There will be times when you will not be able to train as much as you would like. This may be due to injuries, illness, work, vacation or other factors that conspire to keep you away from martial arts classes. Never fear!
Here are a number of ways that you can train without training:
(1) Watch class: If you are injured and not able to participate in class, there is the option of watching the class. Much can be learned through observation.
(2) Read a martial arts book. It can be on any martial related topic ranging from biographies, books on kata, various martial arts and weapons. Check out Amazon. They have a vast collection of martial arts books and videos.
My favorite book on FMAs. Image found here.
(3) YouTube: pull up videos of your particular martial art. While video cannot replace training, you can find some good ideas. Oftentimes, I will see an interesting variation of a technique that I hadn’t thought of and say “hmm, let’s play with this.” My personal preference is to look for Filipino Martial Arts and Small Circle Jiu Jitsu videos as both would fit into Modern Arnis. You just never know what interesting ideas you may encounter in YouTube.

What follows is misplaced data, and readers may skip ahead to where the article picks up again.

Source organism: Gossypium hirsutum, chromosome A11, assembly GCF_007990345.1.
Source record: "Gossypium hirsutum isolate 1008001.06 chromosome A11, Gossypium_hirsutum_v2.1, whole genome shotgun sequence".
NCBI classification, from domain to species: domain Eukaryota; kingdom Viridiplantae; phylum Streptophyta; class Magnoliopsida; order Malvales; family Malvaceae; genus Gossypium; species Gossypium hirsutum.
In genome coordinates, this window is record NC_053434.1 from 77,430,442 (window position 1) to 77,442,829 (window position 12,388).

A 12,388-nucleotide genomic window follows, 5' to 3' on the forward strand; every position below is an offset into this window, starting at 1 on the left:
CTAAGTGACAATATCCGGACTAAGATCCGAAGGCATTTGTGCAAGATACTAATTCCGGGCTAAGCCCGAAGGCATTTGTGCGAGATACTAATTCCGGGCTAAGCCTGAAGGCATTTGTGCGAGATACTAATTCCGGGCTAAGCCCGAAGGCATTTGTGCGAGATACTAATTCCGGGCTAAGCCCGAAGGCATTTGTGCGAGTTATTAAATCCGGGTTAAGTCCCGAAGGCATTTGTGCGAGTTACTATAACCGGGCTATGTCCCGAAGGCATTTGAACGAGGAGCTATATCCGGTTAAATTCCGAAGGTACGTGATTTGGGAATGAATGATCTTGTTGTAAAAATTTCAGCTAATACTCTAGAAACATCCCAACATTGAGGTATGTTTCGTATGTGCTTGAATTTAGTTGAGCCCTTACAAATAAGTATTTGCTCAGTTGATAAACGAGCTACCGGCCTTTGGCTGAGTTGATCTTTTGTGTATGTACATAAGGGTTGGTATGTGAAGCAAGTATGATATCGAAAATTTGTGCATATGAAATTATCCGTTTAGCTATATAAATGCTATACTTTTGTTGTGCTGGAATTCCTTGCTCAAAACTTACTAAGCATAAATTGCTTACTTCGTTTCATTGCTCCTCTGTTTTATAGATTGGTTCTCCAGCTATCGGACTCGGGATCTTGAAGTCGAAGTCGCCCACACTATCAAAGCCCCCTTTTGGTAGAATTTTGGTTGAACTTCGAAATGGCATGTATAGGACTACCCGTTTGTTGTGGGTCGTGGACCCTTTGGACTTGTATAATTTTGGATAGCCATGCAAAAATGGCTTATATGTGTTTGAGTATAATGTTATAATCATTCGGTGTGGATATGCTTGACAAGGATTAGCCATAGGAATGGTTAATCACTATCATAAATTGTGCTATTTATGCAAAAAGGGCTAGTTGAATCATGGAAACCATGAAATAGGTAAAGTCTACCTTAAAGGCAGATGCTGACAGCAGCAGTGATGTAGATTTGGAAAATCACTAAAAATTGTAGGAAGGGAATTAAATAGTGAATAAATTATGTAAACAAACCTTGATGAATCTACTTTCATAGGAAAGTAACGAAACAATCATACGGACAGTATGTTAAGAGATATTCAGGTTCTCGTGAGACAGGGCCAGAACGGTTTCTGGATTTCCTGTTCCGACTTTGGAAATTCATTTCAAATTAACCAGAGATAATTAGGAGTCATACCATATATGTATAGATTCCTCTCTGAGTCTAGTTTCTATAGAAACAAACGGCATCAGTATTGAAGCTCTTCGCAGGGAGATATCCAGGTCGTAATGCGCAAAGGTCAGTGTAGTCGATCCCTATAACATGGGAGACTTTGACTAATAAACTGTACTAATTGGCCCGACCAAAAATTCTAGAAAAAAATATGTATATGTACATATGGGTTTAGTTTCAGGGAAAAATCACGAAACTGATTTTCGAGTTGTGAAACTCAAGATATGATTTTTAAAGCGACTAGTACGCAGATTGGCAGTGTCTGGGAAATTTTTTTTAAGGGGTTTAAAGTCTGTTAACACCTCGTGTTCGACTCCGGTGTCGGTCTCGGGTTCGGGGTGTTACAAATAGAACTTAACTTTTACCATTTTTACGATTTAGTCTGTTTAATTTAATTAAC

A great source of martial wisdom. 🙂
(4) Martial Arts forums/group pages/Communities: There are a number of martial arts “communities” on G+, group pages on Facebook, and various martial arts forums such as MartialTalk where you can participate in discussions revolving around martial arts.
(5) Blog: You can subscribe to or read martial arts blogs. Some are thought provoking or provide different perspectives on the martial arts. You can even start a blog and it’s a great way of advancing yourself as a martial artist. I’ve used my blog as a way of polishing teaching points that have really helped me teach or to think through martial concepts.
Bruce wrote this book while recovering from a severe back injury. Image found here.
(6) Instructional DVDs: if you have instructional DVDs, watch them! When you’re out of action for whatever reason, this is a good way of keeping your mind sharp and bone up on the techniques and concepts of your art or a related art. Many times I’ll watch a DVD that I’ve seen several times and say to myself “wait a minute, let’s see that one again!”
Frequently watched Modern Arnis DVD. Image found here.
(7) Train within parameters: let’s say that you are not able to use your right arm. Why not practice with your left hand? For example, a Modern Arnis player can engage in solo practice with the stick in the left hand. That player can practice the twelve angles of attack, the traditionals, and left-handed versions of the cane forms. If you’re a Wing Chun player, practice the Mook Jong forms with one arm. Use your imagination! When I was recovering from both eye surgeries, I practiced a lot of anyos at slow to moderate speed. Whatever is hobbling you, train around it!
Over to you, do you have any suggestions to add to this list?